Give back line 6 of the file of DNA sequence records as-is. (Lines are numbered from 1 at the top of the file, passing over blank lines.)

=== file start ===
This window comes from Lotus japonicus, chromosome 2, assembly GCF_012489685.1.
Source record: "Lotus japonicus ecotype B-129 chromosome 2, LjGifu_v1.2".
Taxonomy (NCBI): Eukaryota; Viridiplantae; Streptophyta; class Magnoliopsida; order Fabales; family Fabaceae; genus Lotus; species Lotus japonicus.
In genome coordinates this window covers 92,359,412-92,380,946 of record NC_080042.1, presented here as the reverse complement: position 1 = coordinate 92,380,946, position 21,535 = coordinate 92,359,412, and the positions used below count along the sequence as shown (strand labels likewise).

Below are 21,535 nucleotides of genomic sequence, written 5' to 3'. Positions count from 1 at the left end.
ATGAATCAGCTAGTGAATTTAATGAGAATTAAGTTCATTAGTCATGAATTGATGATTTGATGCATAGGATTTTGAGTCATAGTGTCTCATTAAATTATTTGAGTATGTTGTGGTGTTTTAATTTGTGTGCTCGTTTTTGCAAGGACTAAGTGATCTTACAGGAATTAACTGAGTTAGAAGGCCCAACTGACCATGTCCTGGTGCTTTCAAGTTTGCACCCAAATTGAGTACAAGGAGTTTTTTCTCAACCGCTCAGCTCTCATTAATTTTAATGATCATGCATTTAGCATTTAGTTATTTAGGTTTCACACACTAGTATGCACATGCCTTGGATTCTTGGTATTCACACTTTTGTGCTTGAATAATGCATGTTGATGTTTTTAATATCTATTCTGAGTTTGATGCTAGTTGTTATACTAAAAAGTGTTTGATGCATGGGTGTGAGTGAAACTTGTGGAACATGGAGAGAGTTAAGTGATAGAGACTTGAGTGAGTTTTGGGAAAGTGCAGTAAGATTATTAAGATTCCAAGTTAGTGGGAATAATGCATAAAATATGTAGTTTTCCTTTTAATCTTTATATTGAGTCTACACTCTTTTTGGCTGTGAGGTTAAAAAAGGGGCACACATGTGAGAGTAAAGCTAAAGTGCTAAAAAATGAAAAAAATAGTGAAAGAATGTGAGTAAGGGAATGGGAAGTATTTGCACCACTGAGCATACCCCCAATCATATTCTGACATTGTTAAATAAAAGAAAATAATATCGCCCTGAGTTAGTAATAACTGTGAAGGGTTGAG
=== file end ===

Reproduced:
ATGAATCAGCTAGTGAATTTAATGAGAATTAAGTTCATTAGTCATGAATTGATGATTTGATGCATAGGATTTTGAGTCATAGTGTCTCATTAAATTATTTGAGTATGTTGTGGTGTTTTAATTTGTGTGCTCGTTTTTGCAAGGACTAAGTGATCTTACAGGAATTAACTGAGTTAGAAGGCCCAACTGACCATGTCCTGGTGCTTTCAAGTTTGCACCCAAATTGAGTACAAGGAGTTTTTTCTCAACCGCTCAGCTCTCATTAATTTTAATGATCATGCATTTAGCATTTAGTTATTTAGGTTTCACACACTAGTATGCACATGCCTTGGATTCTTGGTATTCACACTTTTGTGCTTGAATAATGCATGTTGATGTTTTTAATATCTATTCTGAGTTTGATGCTAGTTGTTATACTAAAAAGTGTTTGATGCATGGGTGTGAGTGAAACTTGTGGAACATGGAGAGAGTTAAGTGATAGAGACTTGAGTGAGTTTTGGGAAAGTGCAGTAAGATTATTAAGATTCCAAGTTAGTGGGAATAATGCATAAAATATGTAGTTTTCCTTTTAATCTTTATATTGAGTCTACACTCTTTTTGGCTGTGAGGTTAAAAAAGGGGCACACATGTGAGAGTAAAGCTAAAGTGCTAAAAAATGAAAAAAATAGTGAAAGAATGTGAGTAAGGGAATGGGAAGTATTTGCACCACTGAGCATACCCCCAATCATATTCTGACATTGTTAAATAAAAGAAAATAATATCGCCCTGAGTTAGTAATAACTGTGAAGGGTTGAG